I have not been able to find a book or information in internet, about the correct way to describe a Math Equation in Verilog.

With the correct way I mean for example, how to analyze the equation and to express it, Behavioral? Sequential? How to take advantage of the Non-blocking assignments, or if to avoid the blocking assignments. Create the basics operations in a different module and instantiate, as a task? or to create everything in one module?

I have not been able even to find an example in internet, arithmetic books limit themselves to the basic operations and fixed-floating point representations.

Let's say an equation like this: A = (B + 1) / C^(B-10.05)

MOREOVER, I sense like Verilog/VHDL was not designed to do this (this would explain the lack of information?), most of the books teach how to do registers, memories, latches, flip-flop, then state machines, THEN a full Microprocessor with instruction set and ALU.

Might I be wrongly focusing my vision of Arithmetic (equation implementation) in verilog? Is designing a Microprocessor a better aproach for this kind of equations?

Maybe you can adress me to a proper information to read?

  • \$\begingroup\$ vhdl/verilog can do this. Calculators can ergo logic can. How small & how fast is the real question. TIP. Don't think in algebra... in vhdl is it quicker and cheaper todo a shift and add/subtract rather than multiply. \$\endgroup\$
    – user16222
    Feb 4, 2016 at 13:24
  • \$\begingroup\$ Could you shortly describe how to describe some simple equation like A = (B + 1) / (B * 5)? I didn't say that verilog can't BUT how, is the question, afaics the language is highly limited unless you actually design the components of a Calculator then make the calculations. \$\endgroup\$
    – sujeto1
    Feb 4, 2016 at 13:31
  • \$\begingroup\$ The language is highly logical & that is the point of it. \$\endgroup\$
    – user16222
    Feb 4, 2016 at 13:32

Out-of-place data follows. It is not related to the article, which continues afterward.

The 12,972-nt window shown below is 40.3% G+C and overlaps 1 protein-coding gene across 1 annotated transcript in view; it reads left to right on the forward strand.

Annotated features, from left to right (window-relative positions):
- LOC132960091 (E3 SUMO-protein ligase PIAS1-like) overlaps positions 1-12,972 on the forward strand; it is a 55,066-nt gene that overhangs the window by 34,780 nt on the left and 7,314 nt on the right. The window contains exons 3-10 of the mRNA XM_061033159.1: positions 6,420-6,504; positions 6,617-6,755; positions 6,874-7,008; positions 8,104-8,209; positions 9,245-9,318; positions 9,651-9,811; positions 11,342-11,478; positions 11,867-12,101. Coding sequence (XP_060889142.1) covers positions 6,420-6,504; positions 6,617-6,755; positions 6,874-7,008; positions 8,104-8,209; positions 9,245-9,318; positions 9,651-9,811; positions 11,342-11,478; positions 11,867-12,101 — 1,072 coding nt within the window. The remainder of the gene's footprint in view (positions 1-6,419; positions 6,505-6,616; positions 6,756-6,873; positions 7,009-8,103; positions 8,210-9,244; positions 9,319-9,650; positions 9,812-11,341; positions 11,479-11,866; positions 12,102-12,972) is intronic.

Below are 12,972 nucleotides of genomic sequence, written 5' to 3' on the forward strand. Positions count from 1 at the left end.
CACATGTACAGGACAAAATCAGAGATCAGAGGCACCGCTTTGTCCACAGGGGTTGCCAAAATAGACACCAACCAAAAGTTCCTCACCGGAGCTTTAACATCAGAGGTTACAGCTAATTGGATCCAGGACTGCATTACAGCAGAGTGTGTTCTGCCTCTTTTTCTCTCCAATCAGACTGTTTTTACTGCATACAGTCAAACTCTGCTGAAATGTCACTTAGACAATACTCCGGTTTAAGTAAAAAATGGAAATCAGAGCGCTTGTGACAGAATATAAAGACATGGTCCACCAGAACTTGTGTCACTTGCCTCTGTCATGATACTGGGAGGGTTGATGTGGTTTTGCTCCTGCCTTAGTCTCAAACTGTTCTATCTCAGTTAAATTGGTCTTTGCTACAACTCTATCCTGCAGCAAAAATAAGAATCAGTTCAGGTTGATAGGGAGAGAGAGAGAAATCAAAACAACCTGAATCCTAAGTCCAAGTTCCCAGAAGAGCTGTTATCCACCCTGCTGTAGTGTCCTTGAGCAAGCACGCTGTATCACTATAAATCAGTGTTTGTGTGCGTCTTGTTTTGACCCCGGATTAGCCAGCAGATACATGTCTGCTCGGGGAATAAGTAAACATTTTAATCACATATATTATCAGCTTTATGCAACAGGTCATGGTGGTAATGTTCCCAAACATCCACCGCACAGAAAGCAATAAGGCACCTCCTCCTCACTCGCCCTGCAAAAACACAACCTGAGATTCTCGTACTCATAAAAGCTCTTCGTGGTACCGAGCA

1 Answer 1


There are often standard ip cores that can do floating point logic furnished by the manufacturer. For example, Altera have megafunctions that can do floating point operations, and pipelinable. See this document:


  • \$\begingroup\$ My question is a bit in top level than this. I mean how to describe the equation itself, not the IP core for the basic function. \$\endgroup\$
    – sujeto1
    Feb 4, 2016 at 13:45
  • \$\begingroup\$ Let's say you want to describe a*b + c, you would use one altfp_mult block then one altfp_add block. Of course you will need to use VHDL or Verilog to do this. \$\endgroup\$
    – lucas92
    Feb 4, 2016 at 13:48
  • \$\begingroup\$ Should I describe parallel state machines? or one always@ procedural? How are the IPs called inside the code, as instations? Supose X = a*b+c , then later I need X + a = a, so I have a new a. and 1 more questions, this IP cores, are they linked to specific Hardware, or can I use them in any other hardware (from Altera to Xilinx for example). \$\endgroup\$
    – sujeto1
    Feb 4, 2016 at 14:04
  • \$\begingroup\$ Well, it depends on the speed you need to achieve. For Altera FPGAs, they are pretty easy to instantiate, you use the megafunction GUI to set its parameters then you use the megafunction as a component in your VHDL code. \$\endgroup\$
    – lucas92
    Feb 4, 2016 at 14:13
  • \$\begingroup\$ When you want x = a * b, then you would invoke the task like floating_multiply(x, a, b) with x being output, a and b being input. This is a generic answer, an actual IP core would have many more I/Os. Every time such a task is invoked, it creates a (big) block of logic. To reuse this big block of logic, you need to design datapath around it. I don't know for a fact, but it may be a safe bet that no synthesizer would synthesize operations with floating point type in equation form. \$\endgroup\$
    – rioraxe
    Feb 4, 2016 at 22:13

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